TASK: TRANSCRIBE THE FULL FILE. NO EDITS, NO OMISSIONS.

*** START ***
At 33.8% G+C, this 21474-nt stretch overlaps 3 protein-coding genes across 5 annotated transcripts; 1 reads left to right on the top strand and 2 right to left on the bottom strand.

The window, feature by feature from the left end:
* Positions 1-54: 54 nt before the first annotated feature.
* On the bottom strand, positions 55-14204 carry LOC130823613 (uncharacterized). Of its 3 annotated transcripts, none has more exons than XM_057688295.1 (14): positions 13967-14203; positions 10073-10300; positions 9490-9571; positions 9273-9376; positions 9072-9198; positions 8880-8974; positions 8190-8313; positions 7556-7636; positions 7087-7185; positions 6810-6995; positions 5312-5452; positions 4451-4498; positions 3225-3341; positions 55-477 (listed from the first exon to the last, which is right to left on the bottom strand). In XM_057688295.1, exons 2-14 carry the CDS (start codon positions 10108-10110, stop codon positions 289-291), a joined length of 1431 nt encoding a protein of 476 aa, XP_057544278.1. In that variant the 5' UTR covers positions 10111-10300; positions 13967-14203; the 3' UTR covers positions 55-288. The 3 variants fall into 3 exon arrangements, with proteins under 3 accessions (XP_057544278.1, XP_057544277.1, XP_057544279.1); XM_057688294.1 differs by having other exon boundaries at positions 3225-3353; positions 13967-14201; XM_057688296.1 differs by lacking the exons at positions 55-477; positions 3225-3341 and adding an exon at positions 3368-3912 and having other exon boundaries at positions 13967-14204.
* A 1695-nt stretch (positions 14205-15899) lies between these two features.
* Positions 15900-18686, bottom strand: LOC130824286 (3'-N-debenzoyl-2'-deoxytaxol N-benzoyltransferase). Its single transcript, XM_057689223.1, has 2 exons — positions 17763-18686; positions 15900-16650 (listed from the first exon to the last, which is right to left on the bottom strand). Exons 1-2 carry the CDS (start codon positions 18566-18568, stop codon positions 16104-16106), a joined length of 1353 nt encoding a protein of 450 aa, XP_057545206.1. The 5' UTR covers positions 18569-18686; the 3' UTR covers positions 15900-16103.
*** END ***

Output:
At 33.8% G+C, this 21474-nt stretch overlaps 3 protein-coding genes across 5 annotated transcripts; 1 reads left to right on the top strand and 2 right to left on the bottom strand.

The window, feature by feature from the left end:
* Positions 1-54: 54 nt before the first annotated feature.
* On the bottom strand, positions 55-14204 carry LOC130823613 (uncharacterized). Of its 3 annotated transcripts, none has more exons than XM_057688295.1 (14): positions 13967-14203; positions 10073-10300; positions 9490-9571; positions 9273-9376; positions 9072-9198; positions 8880-8974; positions 8190-8313; positions 7556-7636; positions 7087-7185; positions 6810-6995; positions 5312-5452; positions 4451-4498; positions 3225-3341; positions 55-477 (listed from the first exon to the last, which is right to left on the bottom strand). In XM_057688295.1, exons 2-14 carry the CDS (start codon positions 10108-10110, stop codon positions 289-291), a joined length of 1431 nt encoding a protein of 476 aa, XP_057544278.1. In that variant the 5' UTR covers positions 10111-10300; positions 13967-14203; the 3' UTR covers positions 55-288. The 3 variants fall into 3 exon arrangements, with proteins under 3 accessions (XP_057544278.1, XP_057544277.1, XP_057544279.1); XM_057688294.1 differs by having other exon boundaries at positions 3225-3353; positions 13967-14201; XM_057688296.1 differs by lacking the exons at positions 55-477; positions 3225-3341 and adding an exon at positions 3368-3912 and having other exon boundaries at positions 13967-14204.
* A 1695-nt stretch (positions 14205-15899) lies between these two features.
* Positions 15900-18686, bottom strand: LOC130824286 (3'-N-debenzoyl-2'-deoxytaxol N-benzoyltransferase). Its single transcript, XM_057689223.1, has 2 exons — positions 17763-18686; positions 15900-16650 (listed from the first exon to the last, which is right to left on the bottom strand). Exons 1-2 carry the CDS (start codon positions 18566-18568, stop codon positions 16104-16106), a joined length of 1353 nt encoding a protein of 450 aa, XP_057545206.1. The 5' UTR covers positions 18569-18686; the 3' UTR covers positions 15900-16103.